Please use this identifier to cite or link to this item: https://hdl.handle.net/10620/18317
Longitudinal Study: LSAC
Title: Stability and change in dietary scores and patterns across six waves of the Longitudinal Study of Australian Children
Authors: Kerr, Jessica A 
Mensah, Fiona K 
Wake, M 
Mensah, F 
Wake, Melissa 
Gasser, Constantine E 
Issue Date: 8-May-2017
Pages: 1-14
Jan-14
Keywords: Dietary patterns: Dietary scores: Stability: Trajectories
Abstract: Abstract This study aimed to derive and compare longitudinal trajectories of dietary scores and patterns from 2–3 to 10–11 years and from 4–5 to 14–15 years of age. In waves two to six of the Baby (B) Cohort and one to six of the Kindergarten (K) Cohort of the population-based Longitudinal Study of Australian Children, parents or children reported biennially on the study child’s consumption of twelve to sixteen healthy and less healthy food or drink items for the previous 24 h. For each wave, we derived a dietary score from 0 to 14, based on the 2013 Australian Dietary Guidelines (higher scores indicating healthier diet). We then used factor analyses to empirically derive dietary patterns for separate waves. Using group-based trajectory modelling, we generated trajectories of dietary scores and empirical patterns in 4504 B and 4640 K Cohort children. Four similar trajectories of dietary scores emerged for the B and K Cohorts, containing comparable proportions of children in each cohort: ‘never healthy’ (8·8 and 11·9%, respectively), ‘moderately healthy’ (24·0 and 20·7 %), ‘becoming less healthy’ (16·6 and 27·3%) and ‘always healthy’ (50·7 and 40·2 %). Deriving trajectories based on dietary patterns, rather than dietary scores, produced similar findings. For ‘becoming less healthy’ trajectories, dietary quality appeared to worsen from 7 years of age in both cohorts. In conclusion, a brief dietary measure administered repeatedly across childhood generated robust, nuanced dietary trajectories that were replicable across two cohorts and two methodologies. These trajectories appear ideal for future research into dietary determinants and health outcomes.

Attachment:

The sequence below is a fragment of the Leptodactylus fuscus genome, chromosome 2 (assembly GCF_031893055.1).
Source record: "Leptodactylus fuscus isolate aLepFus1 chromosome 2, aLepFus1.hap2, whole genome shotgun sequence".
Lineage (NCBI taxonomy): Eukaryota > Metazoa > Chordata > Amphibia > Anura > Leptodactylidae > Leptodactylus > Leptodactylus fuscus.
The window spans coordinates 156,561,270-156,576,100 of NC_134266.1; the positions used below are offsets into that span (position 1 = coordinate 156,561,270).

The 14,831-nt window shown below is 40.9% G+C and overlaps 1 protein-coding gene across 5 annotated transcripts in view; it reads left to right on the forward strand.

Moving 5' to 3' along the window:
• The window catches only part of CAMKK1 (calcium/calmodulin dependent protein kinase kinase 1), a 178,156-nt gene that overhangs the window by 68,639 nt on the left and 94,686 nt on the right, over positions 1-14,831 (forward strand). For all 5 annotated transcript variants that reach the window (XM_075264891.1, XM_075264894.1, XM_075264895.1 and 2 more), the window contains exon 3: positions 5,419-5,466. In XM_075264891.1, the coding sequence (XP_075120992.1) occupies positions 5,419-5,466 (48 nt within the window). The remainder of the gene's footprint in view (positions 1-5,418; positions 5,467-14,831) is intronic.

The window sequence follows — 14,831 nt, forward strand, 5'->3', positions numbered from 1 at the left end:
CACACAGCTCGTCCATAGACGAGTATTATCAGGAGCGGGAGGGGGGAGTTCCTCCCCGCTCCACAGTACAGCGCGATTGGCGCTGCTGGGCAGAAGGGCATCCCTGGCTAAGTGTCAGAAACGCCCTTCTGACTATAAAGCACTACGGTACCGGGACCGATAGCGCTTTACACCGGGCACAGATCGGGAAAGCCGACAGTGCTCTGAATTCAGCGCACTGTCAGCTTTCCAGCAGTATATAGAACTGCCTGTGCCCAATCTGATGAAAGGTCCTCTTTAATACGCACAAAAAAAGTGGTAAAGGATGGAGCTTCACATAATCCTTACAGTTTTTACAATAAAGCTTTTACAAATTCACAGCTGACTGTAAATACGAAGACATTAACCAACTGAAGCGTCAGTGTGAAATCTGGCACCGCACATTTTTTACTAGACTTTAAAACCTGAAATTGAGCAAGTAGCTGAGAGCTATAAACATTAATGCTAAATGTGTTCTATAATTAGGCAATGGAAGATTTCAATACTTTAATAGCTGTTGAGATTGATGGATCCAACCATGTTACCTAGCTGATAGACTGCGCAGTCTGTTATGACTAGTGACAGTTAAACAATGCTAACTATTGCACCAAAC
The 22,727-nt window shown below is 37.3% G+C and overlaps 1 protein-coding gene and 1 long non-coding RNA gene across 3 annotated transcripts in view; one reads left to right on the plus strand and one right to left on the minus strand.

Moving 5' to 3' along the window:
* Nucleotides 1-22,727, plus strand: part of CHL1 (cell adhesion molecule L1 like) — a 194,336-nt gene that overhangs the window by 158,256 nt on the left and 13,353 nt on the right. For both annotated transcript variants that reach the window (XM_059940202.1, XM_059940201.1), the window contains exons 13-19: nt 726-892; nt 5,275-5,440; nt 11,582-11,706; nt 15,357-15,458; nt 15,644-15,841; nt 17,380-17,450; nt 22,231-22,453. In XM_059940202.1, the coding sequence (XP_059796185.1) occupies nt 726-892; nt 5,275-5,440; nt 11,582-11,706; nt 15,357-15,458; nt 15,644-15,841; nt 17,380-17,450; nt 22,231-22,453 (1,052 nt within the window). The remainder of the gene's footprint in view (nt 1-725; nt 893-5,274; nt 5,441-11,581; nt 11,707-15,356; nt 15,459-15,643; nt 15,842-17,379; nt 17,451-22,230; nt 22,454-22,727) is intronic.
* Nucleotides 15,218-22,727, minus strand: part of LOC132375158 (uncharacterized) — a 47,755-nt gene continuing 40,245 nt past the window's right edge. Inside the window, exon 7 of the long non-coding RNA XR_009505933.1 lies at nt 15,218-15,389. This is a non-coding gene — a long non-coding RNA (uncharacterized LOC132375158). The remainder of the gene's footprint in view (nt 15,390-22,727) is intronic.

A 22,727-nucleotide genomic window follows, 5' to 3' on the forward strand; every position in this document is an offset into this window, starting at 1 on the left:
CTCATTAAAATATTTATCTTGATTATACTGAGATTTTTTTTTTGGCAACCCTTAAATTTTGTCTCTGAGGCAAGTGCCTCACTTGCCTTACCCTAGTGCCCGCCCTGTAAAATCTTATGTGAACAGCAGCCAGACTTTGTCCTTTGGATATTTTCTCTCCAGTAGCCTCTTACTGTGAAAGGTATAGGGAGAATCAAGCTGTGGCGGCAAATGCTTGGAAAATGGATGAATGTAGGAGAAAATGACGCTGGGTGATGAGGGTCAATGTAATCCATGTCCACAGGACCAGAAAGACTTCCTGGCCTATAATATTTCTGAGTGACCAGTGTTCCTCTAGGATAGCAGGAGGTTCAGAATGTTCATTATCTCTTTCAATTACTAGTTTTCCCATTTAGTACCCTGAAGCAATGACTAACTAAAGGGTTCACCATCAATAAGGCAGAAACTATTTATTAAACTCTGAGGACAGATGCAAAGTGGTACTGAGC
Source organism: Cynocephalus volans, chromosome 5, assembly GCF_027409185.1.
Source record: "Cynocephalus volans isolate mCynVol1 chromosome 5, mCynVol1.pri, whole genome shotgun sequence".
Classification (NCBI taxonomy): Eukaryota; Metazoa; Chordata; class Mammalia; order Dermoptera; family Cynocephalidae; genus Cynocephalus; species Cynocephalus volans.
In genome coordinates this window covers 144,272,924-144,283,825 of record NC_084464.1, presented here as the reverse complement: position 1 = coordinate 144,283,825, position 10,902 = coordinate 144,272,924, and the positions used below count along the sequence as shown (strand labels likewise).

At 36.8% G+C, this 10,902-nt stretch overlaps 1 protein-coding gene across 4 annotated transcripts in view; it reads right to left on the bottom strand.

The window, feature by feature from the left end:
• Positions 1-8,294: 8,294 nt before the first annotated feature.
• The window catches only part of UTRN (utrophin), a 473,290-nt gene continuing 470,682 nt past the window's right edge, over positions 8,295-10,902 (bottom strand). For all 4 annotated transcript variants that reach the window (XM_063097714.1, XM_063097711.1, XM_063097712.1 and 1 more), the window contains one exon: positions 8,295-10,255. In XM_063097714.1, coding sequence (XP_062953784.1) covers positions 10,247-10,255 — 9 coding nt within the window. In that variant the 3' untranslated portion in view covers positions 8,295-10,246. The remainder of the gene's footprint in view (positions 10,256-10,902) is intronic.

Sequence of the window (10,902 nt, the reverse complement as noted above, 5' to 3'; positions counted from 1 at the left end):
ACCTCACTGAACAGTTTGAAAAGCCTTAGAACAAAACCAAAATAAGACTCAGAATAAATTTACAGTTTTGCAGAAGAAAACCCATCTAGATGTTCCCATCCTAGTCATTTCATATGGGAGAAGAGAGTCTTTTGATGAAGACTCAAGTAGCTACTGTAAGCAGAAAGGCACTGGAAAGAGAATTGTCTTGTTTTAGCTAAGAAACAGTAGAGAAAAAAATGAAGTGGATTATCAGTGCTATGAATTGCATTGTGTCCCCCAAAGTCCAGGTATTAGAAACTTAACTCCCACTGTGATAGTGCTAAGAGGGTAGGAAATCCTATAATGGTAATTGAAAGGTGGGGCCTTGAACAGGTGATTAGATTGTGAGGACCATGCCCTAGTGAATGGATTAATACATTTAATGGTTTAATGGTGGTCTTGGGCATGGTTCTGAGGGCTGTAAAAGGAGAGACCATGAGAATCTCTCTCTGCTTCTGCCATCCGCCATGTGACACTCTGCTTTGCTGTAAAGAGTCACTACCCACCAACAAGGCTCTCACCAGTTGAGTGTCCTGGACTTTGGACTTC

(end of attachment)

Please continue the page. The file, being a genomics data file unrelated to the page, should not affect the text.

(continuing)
URL: https://www.ncbi.nlm.nih.gov/pubmed/?term=28478764
doi:10.1017/S0007114517000897
Research collection: Journal Articles
Appears in Collections:Journal Articles

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